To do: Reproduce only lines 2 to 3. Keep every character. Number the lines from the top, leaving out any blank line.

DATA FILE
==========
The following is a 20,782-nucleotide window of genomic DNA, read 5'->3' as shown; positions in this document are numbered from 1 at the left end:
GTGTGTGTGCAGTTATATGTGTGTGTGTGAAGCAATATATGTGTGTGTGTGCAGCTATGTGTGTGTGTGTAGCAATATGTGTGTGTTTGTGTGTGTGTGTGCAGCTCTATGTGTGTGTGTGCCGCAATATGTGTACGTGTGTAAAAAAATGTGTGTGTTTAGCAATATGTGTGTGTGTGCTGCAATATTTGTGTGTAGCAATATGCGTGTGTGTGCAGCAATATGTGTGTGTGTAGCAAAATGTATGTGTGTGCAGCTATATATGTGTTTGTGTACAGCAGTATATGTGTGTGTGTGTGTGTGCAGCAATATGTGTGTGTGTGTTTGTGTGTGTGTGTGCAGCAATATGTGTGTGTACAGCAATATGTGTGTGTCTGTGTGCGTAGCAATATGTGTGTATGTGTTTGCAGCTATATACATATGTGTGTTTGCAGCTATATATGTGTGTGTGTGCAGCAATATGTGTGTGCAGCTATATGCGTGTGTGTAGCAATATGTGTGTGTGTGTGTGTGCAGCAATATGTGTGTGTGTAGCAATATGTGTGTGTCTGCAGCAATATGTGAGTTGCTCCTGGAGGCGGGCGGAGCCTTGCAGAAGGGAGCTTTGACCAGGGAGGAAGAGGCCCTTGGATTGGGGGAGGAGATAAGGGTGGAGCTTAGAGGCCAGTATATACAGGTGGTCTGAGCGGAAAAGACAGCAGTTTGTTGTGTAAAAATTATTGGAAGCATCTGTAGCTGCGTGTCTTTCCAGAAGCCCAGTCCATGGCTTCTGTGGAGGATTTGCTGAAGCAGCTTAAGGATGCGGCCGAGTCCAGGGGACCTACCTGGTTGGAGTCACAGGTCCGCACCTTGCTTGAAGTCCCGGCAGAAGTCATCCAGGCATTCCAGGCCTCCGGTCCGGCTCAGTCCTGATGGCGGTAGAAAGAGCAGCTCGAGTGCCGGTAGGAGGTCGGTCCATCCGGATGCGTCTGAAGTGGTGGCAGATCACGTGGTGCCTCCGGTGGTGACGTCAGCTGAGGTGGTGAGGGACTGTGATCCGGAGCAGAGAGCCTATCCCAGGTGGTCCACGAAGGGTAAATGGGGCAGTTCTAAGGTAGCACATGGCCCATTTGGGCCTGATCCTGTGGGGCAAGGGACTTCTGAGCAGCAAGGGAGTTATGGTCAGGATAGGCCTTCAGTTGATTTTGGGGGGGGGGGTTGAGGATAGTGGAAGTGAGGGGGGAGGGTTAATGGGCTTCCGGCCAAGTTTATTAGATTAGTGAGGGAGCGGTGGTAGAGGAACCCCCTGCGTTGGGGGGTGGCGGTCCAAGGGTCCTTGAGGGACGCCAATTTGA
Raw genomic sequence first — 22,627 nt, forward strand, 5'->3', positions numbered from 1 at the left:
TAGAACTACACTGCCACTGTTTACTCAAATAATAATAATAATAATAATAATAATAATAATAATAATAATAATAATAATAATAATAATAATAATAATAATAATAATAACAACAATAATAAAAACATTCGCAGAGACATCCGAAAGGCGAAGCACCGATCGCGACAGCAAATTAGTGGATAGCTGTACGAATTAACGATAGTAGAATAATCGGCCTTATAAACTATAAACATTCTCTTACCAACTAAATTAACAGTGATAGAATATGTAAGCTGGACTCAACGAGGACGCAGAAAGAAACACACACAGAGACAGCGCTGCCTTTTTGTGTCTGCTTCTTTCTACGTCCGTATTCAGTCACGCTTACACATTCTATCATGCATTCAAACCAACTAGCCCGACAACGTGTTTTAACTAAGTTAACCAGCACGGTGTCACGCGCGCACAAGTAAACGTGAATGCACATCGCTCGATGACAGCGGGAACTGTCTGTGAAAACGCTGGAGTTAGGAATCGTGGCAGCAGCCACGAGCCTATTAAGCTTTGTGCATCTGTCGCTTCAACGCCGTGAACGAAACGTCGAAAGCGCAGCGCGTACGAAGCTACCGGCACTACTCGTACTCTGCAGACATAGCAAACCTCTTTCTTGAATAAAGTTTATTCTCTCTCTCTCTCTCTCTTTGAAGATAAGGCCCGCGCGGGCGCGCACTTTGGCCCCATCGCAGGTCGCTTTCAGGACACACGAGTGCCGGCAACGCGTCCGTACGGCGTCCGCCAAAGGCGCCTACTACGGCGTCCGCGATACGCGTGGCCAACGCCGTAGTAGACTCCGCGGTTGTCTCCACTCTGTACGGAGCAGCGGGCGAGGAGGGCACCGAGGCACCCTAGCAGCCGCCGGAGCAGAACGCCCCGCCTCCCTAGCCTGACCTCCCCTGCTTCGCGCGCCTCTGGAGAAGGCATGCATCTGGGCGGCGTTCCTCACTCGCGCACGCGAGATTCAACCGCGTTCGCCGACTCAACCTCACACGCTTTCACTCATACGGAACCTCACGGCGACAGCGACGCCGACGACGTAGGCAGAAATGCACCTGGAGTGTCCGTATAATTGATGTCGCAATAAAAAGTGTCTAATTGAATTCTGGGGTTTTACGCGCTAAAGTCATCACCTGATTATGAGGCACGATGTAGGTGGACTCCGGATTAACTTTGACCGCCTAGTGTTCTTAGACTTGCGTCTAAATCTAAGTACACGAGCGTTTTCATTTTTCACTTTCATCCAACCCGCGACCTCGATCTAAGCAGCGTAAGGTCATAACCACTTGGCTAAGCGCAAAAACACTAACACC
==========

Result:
GTGTGTGTGCAGTTATATGTGTGTGTGTGAAGCAATATATGTGTGTGTGTGCAGCTATGTGTGTGTGTGTAGCAATATGTGTGTGTTTGTGTGTGTGTGTGCAGCTCTATGTGTGTGTGTGCCGCAATATGTGTACGTGTGTAAAAAAATGTGTGTGTTTAGCAATATGTGTGTGTGTGCTGCAATATTTGTGTGTAGCAATATGCGTGTGTGTGCAGCAATATGTGTGTGTGTAGCAAAATGTATGTGTGTGCAGCTATATATGTGTTTGTGTACAGCAGTATATGTGTGTGTGTGTGTGTGCAGCAATATGTGTGTGTGTGTTTGTGTGTGTGTGTGCAGCAATATGTGTGTGTACAGCAATATGTGTGTGTCTGTGTGCGTAGCAATATGTGTGTATGTGTTTGCAGCTATATACATATGTGTGTTTGCAGCTATATATGTGTGTGTGTGCAGCAATATGTGTGTGCAGCTATATGCGTGTGTGTAGCAATATGTGTGTGTGTGTGTGTGCAGCAATATGTGTGTGTGTAGCAATATGTGTGTGTCTGCAGCAATATGTGAGTTGCTCCTGGAGGCGGGCGGAGCCTTGCAGAAGGGAGCTTTGACCAGGGAGGAAGAGGCCCTTGGATTGGGGGAGGAGATAAGGGTGGAGCTTAGAGGCCAGTATATACAGGTGGTCTGAGCGGAAAAGACAGCAGTTTGTTGTGTAAAAATTATTGGAAGCATCTGTAGCTGCGTGTCTTTCCAGAAGCCCAGTCCATGGCTTCTGTGGAGGATTTGCTGAAGCAGCTTAAGGATGCGGCCGAGTCCAGGGGACCTACCTGGTTGGAGTCACAGGTCCGCACCTTGCTTGAAGTCCCGGCAGAAGTCATCCAGGCATTCCAGGCCTCCGGTCCGGCTCAGTCCTGATGGCGGTAGAAAGAGCAGCTCGAGTGCCGGTAGGAGGTCGGTCCATCCGGATGCGTCTGAAGTGGTGGCAGATCACGTGGTGCCTCCGGTGGTGACGTCAGCTGAGGTGGTGAGGGACTGTGATCCGGAGCAGAGAGCCTATCCCAGGTGGTCCACGAAGGGTAAATGGGGCAGTTCTAAGGTAGCACATGGCCCATTTGGGCCTGATCCTGTGGGGCAAGGGACTTCTGAGCAGCAAGGGAGTTATGGTCAGGATAGGCCTTCAGTTGATTTTGGGGGGGGGGGTTGAGGATAGTGGAAGTGAGGGGGGAGGGTTAATGGGCTTCCGGCCAAGTTTATTAGATTAGTGAGGGAGCGGTGGTAGAGGAACCCCCTGCGTTGGGGGGTGGCGGTCCAAGGGTCCTTGAGGGACGCCAATTTGA
Raw genomic sequence first — 22,627 nt, forward strand, 5'->3', positions numbered from 1 at the left: